251 F.3d 696 (8th Cir. 2001)
JOE BILLINGSLEY, APPELLANT,
UNITED STATES OF AMERICA, APPELLEE.
UNITED STATES COURT OF APPEALS FOR THE EIGHTH CIRCUIT
Submitted: March 13, 2001
Filed: June 5, 2001
Appeal from the United States District Court for the Western District of Arkansas.
Before Morris Sheppard Arnold, and Heaney, Circuit Judges, and Tunheim1 , District Judge.
Appellant Joe Billingsley filed an action in district court alleging negligent supervision of a government employee pursuant to the Federal Tort Claims Act (FTCA), 28 U.S.C. 2671-2680. The district court granted the government's motion to dismiss, concluding that Billingsley's claim was barred by an exception to the FTCA precluding, in part, suits "arising out of assault, battery, or false imprisonment." 28 U.S.C. 2680(h). Billingsley appeals. We remand because on its face, the complaint states a claim.
Billingsley was seriously injured when Thomas Saquawn,2 an enrollee in the United States Job Corps, struck Billingsley over the head with a glass bottle and kicked him repeatedly. The government states in its brief that Saquawn was not acting within the scope of employment at the time of the battery. Job Corps enrollees are government employees under 29 U.S.C. 2897(a)(4).
In Sheridan v. United States, 487 U.S. 392 (1988), the Court allowed a cause of action for governmental negligence to proceed when the government employee who committed the battery was not acting within the scope of his employment. In that case an off-duty serviceman fired several rifle shots into plaintiffs' car near the Bethesda Naval Hospital, the defendant's place of employment, causing physical injury to the plaintiffs inside. The government was held to be potentially liable for the tort because it had "a duty to prevent a foreseeably dangerous individual from wandering about unattended." Id. at 403. The Court found that "neither [defendant's] employment status nor his state of mind" had any bearing on plaintiffs' request for damages, and that the intentional tort exception was not applicable because the cause of action was based on the government's breach of a separate legal duty. Id.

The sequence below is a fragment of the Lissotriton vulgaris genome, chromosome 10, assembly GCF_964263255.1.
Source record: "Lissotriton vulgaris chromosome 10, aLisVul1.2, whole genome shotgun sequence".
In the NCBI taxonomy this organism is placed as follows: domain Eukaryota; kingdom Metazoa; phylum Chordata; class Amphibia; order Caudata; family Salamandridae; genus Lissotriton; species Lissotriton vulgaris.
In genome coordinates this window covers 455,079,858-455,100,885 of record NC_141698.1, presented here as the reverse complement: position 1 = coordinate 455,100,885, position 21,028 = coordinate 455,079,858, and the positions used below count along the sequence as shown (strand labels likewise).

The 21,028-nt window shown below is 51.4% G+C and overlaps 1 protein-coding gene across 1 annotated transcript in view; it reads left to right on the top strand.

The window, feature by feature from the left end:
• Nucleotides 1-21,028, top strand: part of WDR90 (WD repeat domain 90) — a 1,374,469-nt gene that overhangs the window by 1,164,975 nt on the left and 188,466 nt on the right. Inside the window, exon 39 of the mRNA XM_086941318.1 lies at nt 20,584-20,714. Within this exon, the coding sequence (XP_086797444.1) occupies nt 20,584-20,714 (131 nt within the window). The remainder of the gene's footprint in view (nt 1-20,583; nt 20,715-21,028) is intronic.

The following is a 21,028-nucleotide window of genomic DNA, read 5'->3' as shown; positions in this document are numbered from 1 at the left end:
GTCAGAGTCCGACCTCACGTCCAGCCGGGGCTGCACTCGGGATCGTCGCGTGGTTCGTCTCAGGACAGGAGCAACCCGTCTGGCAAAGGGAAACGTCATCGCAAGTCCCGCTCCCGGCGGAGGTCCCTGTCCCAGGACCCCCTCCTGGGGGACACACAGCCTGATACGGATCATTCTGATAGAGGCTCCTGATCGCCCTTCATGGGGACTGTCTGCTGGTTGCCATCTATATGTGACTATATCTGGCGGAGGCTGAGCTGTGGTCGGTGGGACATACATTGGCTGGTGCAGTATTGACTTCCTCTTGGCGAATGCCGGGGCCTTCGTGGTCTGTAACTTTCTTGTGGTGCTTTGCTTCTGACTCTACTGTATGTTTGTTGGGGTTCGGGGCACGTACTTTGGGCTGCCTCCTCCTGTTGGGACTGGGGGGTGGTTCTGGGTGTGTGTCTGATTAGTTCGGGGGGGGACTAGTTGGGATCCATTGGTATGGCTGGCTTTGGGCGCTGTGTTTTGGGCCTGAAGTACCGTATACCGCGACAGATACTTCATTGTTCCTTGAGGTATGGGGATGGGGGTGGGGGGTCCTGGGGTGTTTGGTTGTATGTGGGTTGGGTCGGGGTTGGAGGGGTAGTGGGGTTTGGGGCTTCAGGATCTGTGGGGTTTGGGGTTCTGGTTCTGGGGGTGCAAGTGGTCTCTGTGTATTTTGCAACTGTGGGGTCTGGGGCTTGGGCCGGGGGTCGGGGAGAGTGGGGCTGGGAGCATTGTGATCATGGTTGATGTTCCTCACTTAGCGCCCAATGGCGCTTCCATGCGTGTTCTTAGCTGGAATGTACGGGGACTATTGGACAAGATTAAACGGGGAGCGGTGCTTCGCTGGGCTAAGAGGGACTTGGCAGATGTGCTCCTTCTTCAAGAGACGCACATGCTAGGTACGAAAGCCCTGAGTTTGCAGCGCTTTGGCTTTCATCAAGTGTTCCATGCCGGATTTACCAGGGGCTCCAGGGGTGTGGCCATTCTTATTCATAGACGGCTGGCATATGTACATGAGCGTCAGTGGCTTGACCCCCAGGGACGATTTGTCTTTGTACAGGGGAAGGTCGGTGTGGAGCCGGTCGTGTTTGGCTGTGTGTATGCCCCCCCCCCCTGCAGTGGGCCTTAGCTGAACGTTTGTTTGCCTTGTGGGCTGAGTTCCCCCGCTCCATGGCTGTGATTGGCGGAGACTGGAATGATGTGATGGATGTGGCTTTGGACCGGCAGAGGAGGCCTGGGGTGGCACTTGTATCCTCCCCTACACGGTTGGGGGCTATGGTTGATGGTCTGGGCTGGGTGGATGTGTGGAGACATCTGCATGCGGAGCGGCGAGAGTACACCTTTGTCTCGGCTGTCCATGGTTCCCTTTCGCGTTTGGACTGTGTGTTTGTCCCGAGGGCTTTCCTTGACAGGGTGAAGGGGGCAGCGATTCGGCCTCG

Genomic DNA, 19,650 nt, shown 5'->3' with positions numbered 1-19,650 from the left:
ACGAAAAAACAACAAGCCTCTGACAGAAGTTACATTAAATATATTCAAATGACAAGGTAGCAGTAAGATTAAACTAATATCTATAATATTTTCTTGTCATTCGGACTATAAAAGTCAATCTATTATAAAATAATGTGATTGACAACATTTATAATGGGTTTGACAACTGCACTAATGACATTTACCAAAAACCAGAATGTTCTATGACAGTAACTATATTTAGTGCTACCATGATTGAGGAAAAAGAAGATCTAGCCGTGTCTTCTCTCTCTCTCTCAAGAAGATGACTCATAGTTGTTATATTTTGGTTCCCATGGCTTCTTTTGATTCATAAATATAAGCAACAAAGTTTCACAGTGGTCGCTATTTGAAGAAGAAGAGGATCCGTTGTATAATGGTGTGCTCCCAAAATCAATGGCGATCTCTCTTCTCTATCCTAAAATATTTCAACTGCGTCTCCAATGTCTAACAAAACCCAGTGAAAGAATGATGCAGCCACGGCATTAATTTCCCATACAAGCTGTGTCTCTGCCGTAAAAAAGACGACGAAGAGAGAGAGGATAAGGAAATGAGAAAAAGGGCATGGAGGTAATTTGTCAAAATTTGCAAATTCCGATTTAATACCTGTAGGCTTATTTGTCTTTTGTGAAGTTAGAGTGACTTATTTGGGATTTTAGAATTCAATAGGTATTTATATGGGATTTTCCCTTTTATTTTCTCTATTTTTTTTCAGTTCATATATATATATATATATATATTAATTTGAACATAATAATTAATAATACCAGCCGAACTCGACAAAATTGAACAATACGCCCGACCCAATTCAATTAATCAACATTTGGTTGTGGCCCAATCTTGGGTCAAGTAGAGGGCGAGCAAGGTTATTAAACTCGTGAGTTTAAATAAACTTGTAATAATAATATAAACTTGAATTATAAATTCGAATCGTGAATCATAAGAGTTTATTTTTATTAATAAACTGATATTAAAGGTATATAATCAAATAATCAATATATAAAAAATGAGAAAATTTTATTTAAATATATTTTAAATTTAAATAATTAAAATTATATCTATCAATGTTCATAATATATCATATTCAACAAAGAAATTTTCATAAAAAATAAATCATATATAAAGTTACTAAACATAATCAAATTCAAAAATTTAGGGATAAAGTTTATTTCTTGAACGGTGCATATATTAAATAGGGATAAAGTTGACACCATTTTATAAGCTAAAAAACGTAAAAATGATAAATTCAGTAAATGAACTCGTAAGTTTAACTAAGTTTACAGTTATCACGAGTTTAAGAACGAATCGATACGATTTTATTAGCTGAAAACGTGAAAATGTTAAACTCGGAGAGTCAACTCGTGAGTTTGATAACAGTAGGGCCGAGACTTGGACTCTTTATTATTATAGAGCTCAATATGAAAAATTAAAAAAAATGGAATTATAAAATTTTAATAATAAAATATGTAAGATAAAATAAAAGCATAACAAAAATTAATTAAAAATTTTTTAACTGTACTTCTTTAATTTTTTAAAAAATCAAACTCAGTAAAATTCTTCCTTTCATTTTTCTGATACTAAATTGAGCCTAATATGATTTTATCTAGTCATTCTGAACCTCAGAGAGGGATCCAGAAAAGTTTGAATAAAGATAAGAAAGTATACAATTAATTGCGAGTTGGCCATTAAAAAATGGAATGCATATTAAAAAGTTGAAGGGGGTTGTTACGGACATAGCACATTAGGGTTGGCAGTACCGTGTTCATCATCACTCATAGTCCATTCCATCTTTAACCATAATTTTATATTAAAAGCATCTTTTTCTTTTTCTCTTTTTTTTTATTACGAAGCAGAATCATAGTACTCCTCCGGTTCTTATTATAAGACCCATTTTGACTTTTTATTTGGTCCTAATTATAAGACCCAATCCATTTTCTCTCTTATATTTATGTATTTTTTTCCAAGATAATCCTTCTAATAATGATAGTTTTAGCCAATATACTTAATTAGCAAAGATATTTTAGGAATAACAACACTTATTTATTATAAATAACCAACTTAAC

Billingsley's complaint alleged that Saquawn was in the presence of other Job Corps enrollees and a Job Corps employee when he battered Billingsley. There has been no finding regarding the government's alleged negligence or whether Saquawn was off-duty, but based on the information supplied in the complaint alone, appellant may have a cause of action against the government under Sheridan.
Sheridan specifically reserved the issue as to when the government is liable for its negligent oversight of its employees who are acting within the scope of their employment, and the circuits appear to be split on this matter. See Brock v. United States, 64 F.3d 1421, 1425 (9th Cir. 1995) (holding that 2680(h) does not bar suits based on negligent supervision of government employees who commit battery); but see Leleux v. United States, 178 F.3d 750, 757 (5th Cir. 1999) (holding that 2680(h) bars suit unless duty breached does not arise from the employment relationship).
We find the Fifth Circuit's analysis persuasive. If Saquawn was acting within the scope of employment when he battered Billingsley, the government would be liable for the tort if Billingsley can show that "the negligence ar[ose] out of an independent, antecedent duty unrelated to the employment relationship between the tortfeasor and the United States." Leleux, 178 F.3d at 757. For example, the government would be liable if the Jobs Corps employee responsible for the enrollees knew that Saquawn acted violently in public prior to his commission of the battery. The government would not be liable, however, for its negligent hiring and supervision of Saquawn, as such a claim pertains to the government's employment relationship with Saquawn. To find the government liable for negligent hiring and supervision of an employee who commits a tort would frustrate the purpose of 2680(h), which is to bar suits resulting from "deliberate attacks by Government employees." Tort Claims Against the United States: Hearings on S. 2690 Before a Subcomm. of the Comm. of the Judiciary, 76th Cong. 39 (1940).
At the very minimum, Billingsley is entitled to discovery regarding the nature of the government's alleged negligence and whether Saquawn was acting within the scope of his employment at the time of the tort. Whether this complaint can survive summary judgment under Arkansas law is not a question before us. We remand for further proceedings consistent with this opinion.